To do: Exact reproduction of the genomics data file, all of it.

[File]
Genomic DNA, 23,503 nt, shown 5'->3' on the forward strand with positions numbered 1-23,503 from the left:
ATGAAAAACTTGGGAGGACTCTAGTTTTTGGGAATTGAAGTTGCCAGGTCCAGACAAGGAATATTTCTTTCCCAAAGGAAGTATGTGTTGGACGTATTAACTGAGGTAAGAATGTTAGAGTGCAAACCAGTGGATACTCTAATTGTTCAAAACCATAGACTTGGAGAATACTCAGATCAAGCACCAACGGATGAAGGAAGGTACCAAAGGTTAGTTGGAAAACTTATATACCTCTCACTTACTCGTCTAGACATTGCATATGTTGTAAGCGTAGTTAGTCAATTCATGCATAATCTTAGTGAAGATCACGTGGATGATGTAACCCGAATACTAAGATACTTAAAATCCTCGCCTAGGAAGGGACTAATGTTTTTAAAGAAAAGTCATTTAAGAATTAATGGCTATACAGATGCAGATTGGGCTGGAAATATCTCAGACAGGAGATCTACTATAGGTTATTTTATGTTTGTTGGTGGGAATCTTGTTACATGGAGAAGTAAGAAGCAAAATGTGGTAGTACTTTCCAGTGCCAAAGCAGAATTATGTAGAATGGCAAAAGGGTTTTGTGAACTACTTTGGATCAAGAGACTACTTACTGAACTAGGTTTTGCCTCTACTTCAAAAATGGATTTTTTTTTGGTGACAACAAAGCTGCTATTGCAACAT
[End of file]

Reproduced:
Genomic DNA, 23,503 nt, shown 5'->3' on the forward strand with positions numbered 1-23,503 from the left:
ATGAAAAACTTGGGAGGACTCTAGTTTTTGGGAATTGAAGTTGCCAGGTCCAGACAAGGAATATTTCTTTCCCAAAGGAAGTATGTGTTGGACGTATTAACTGAGGTAAGAATGTTAGAGTGCAAACCAGTGGATACTCTAATTGTTCAAAACCATAGACTTGGAGAATACTCAGATCAAGCACCAACGGATGAAGGAAGGTACCAAAGGTTAGTTGGAAAACTTATATACCTCTCACTTACTCGTCTAGACATTGCATATGTTGTAAGCGTAGTTAGTCAATTCATGCATAATCTTAGTGAAGATCACGTGGATGATGTAACCCGAATACTAAGATACTTAAAATCCTCGCCTAGGAAGGGACTAATGTTTTTAAAGAAAAGTCATTTAAGAATTAATGGCTATACAGATGCAGATTGGGCTGGAAATATCTCAGACAGGAGATCTACTATAGGTTATTTTATGTTTGTTGGTGGGAATCTTGTTACATGGAGAAGTAAGAAGCAAAATGTGGTAGTACTTTCCAGTGCCAAAGCAGAATTATGTAGAATGGCAAAAGGGTTTTGTGAACTACTTTGGATCAAGAGACTACTTACTGAACTAGGTTTTGCCTCTACTTCAAAAATGGATTTTTTTTTGGTGACAACAAAGCTGCTATTGCAACAT